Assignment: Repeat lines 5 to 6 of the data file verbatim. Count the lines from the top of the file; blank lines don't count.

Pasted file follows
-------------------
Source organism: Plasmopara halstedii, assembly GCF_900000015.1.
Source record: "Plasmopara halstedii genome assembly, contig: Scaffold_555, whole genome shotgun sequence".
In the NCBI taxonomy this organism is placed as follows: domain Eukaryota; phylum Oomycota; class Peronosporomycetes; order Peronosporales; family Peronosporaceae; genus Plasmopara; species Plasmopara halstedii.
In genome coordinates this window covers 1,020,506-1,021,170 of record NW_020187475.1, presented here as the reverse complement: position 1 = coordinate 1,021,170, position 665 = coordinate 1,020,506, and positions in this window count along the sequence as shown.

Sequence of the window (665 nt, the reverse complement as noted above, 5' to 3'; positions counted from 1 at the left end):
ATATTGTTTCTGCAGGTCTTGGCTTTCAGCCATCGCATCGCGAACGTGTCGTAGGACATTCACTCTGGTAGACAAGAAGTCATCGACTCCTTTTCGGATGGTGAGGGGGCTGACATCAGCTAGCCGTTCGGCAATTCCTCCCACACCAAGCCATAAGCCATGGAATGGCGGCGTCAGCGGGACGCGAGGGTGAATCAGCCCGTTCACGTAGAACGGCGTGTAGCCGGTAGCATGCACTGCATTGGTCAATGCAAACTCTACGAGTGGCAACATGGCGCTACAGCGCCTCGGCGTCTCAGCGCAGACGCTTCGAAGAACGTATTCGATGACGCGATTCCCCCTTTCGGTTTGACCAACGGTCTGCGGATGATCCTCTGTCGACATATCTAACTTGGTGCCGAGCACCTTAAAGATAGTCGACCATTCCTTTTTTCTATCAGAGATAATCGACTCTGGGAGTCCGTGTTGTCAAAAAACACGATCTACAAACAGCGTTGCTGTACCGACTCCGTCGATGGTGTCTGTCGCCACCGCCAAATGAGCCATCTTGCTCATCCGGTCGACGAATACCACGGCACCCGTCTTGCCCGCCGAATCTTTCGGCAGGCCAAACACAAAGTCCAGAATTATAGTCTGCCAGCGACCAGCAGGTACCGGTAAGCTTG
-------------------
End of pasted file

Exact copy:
Sequence of the window (665 nt, the reverse complement as noted above, 5' to 3'; positions counted from 1 at the left end):
ATATTGTTTCTGCAGGTCTTGGCTTTCAGCCATCGCATCGCGAACGTGTCGTAGGACATTCACTCTGGTAGACAAGAAGTCATCGACTCCTTTTCGGATGGTGAGGGGGCTGACATCAGCTAGCCGTTCGGCAATTCCTCCCACACCAAGCCATAAGCCATGGAATGGCGGCGTCAGCGGGACGCGAGGGTGAATCAGCCCGTTCACGTAGAACGGCGTGTAGCCGGTAGCATGCACTGCATTGGTCAATGCAAACTCTACGAGTGGCAACATGGCGCTACAGCGCCTCGGCGTCTCAGCGCAGACGCTTCGAAGAACGTATTCGATGACGCGATTCCCCCTTTCGGTTTGACCAACGGTCTGCGGATGATCCTCTGTCGACATATCTAACTTGGTGCCGAGCACCTTAAAGATAGTCGACCATTCCTTTTTTCTATCAGAGATAATCGACTCTGGGAGTCCGTGTTGTCAAAAAACACGATCTACAAACAGCGTTGCTGTACCGACTCCGTCGATGGTGTCTGTCGCCACCGCCAAATGAGCCATCTTGCTCATCCGGTCGACGAATACCACGGCACCCGTCTTGCCCGCCGAATCTTTCGGCAGGCCAAACACAAAGTCCAGAATTATAGTCTGCCAGCGACCAGCAGGTACCGGTAAGCTTG